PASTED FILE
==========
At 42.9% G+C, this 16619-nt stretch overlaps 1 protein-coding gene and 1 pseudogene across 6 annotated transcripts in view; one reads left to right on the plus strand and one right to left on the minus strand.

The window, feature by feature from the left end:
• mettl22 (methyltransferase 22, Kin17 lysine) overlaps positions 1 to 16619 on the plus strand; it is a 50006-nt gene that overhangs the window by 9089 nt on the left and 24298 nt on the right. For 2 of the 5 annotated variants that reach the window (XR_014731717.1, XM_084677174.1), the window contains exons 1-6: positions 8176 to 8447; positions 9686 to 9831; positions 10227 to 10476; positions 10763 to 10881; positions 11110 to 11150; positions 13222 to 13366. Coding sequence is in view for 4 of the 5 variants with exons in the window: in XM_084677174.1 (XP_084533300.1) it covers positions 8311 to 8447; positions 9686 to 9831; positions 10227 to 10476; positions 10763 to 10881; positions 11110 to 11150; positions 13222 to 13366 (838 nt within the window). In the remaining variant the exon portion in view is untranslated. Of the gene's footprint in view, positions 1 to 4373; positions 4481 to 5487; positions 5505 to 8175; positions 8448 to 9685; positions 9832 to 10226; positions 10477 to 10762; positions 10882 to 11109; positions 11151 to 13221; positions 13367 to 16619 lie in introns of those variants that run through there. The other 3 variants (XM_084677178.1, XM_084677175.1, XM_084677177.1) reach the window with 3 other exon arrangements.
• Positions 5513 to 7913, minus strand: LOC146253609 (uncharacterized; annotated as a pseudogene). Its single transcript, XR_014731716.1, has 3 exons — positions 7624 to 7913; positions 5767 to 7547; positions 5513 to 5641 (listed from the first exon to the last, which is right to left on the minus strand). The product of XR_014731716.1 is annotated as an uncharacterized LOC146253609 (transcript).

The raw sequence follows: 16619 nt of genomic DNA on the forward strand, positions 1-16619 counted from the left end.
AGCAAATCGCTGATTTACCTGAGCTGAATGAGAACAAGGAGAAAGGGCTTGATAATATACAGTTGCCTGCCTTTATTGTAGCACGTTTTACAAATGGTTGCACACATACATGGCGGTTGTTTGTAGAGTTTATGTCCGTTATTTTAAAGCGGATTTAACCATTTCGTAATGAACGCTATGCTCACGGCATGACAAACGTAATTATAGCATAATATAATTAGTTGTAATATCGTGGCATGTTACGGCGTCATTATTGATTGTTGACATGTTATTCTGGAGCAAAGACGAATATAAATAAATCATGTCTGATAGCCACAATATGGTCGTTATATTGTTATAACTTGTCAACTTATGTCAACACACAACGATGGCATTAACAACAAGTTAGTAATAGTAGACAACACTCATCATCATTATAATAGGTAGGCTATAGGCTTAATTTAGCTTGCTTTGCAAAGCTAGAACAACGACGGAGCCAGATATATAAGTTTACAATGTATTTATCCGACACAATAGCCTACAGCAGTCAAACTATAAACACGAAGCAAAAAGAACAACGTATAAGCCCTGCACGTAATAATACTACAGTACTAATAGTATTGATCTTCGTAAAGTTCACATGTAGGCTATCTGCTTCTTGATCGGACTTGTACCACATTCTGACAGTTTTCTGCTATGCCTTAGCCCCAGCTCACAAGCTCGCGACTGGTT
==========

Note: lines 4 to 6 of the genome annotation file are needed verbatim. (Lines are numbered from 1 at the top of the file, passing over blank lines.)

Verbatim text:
• Positions 5513 to 7913, minus strand: LOC146253609 (uncharacterized; annotated as a pseudogene). Its single transcript, XR_014731716.1, has 3 exons — positions 7624 to 7913; positions 5767 to 7547; positions 5513 to 5641 (listed from the first exon to the last, which is right to left on the minus strand). The product of XR_014731716.1 is annotated as an uncharacterized LOC146253609 (transcript).

The raw sequence follows: 16619 nt of genomic DNA on the forward strand, positions 1-16619 counted from the left end.
AGCAAATCGCTGATTTACCTGAGCTGAATGAGAACAAGGAGAAAGGGCTTGATAATATACAGTTGCCTGCCTTTATTGTAGCACGTTTTACAAATGGTTGCACACATACATGGCGGTTGTTTGTAGAGTTTATGTCCGTTATTTTAAAGCGGATTTAACCATTTCGTAATGAACGCTATGCTCACGGCATGACAAACGTAATTATAGCATAATATAATTAGTTGTAATATCGTGGCATGTTACGGCGTCATTATTGATTGTTGACATGTTATTCTGGAGCAAAGACGAATATAAATAAATCATGTCTGATAGCCACAATATGGTCGTTATATTGTTATAACTTGTCAACTTATGTCAACACACAACGATGGCATTAACAACAAGTTAGTAATAGTAGACAACACTCATCATCATTATAATAGGTAGGCTATAGGCTTAATTTAGCTTGCTTTGCAAAGCTAGAACAACGACGGAGCCAGATATATAAGTTTACAATGTATTTATCCGACACAATAGCCTACAGCAGTCAAACTATAAACACGAAGCAAAAAGAACAACGTATAAGCCCTGCACGTAATAATACTACAGTACTAATAGTATTGATCTTCGTAAAGTTCACATGTAGGCTATCTGCTTCTTGATCGGACTTGTACCACATTCTGACAGTTTTCTGCTATGCCTTAGCCCCAGCTCACAAGCTCGCGACTGGTT